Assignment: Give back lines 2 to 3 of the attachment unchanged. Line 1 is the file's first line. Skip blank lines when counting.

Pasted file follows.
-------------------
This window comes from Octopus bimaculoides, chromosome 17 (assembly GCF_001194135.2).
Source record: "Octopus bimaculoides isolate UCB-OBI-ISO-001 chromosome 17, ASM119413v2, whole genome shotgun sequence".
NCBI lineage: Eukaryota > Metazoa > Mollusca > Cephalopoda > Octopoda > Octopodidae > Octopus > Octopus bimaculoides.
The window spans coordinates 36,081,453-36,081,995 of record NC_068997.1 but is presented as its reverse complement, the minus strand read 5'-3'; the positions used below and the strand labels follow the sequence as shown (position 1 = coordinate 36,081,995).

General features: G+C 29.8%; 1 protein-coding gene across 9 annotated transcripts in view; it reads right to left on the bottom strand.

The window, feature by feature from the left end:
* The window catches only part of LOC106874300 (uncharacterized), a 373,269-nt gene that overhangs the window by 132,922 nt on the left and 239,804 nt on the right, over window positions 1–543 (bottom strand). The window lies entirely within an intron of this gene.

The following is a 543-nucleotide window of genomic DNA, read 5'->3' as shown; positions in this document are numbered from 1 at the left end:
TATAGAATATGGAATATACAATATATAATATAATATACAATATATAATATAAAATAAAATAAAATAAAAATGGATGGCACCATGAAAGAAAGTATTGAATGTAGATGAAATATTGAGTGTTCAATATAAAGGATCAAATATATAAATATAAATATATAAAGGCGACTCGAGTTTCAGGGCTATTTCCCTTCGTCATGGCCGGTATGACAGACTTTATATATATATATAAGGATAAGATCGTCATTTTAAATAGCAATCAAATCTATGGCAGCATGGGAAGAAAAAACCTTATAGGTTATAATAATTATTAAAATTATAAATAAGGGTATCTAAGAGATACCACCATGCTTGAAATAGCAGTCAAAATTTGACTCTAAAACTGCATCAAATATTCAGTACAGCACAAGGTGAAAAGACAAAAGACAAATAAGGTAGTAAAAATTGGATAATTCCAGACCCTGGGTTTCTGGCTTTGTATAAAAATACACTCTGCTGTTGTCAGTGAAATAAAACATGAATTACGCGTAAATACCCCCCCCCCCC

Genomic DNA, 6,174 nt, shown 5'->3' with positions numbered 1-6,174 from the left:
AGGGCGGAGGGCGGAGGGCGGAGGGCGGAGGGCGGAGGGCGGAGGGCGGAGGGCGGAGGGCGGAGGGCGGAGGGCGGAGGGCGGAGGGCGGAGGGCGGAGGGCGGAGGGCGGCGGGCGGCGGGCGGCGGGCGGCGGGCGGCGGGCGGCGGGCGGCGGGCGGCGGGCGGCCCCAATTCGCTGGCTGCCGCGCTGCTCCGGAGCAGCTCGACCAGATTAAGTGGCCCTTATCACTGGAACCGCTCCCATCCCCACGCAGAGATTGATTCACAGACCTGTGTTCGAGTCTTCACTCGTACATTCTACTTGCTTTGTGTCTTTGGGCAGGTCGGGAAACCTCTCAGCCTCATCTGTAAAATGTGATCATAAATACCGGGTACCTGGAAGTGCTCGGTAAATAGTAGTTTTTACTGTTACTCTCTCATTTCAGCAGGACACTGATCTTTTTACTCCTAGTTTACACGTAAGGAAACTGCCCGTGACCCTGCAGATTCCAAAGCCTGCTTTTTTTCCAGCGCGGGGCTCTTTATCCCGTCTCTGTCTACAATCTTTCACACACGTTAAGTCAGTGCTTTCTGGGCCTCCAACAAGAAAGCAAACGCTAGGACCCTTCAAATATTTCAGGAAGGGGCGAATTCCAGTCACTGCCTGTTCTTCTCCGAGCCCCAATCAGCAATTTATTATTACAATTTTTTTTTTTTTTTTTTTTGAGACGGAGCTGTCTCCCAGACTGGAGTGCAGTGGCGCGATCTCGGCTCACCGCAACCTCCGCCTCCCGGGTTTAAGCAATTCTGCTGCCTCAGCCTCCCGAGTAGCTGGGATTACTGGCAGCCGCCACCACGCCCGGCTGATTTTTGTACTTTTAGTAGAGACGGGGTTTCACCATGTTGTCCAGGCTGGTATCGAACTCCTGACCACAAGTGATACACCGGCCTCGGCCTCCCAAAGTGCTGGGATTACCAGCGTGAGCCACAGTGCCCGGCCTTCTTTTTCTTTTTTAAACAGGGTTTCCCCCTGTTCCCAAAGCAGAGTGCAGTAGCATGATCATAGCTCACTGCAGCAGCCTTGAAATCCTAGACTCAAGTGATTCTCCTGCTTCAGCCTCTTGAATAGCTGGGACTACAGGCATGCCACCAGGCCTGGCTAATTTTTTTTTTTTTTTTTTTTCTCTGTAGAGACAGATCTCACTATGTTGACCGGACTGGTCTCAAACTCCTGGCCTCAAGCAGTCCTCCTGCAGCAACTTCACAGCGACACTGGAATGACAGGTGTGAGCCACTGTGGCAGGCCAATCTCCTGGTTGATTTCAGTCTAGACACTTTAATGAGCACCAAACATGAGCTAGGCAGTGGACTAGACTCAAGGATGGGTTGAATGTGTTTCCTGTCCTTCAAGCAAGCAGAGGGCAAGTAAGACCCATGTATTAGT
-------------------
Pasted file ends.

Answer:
Source record: "Octopus bimaculoides isolate UCB-OBI-ISO-001 chromosome 17, ASM119413v2, whole genome shotgun sequence".
NCBI lineage: Eukaryota > Metazoa > Mollusca > Cephalopoda > Octopoda > Octopodidae > Octopus > Octopus bimaculoides.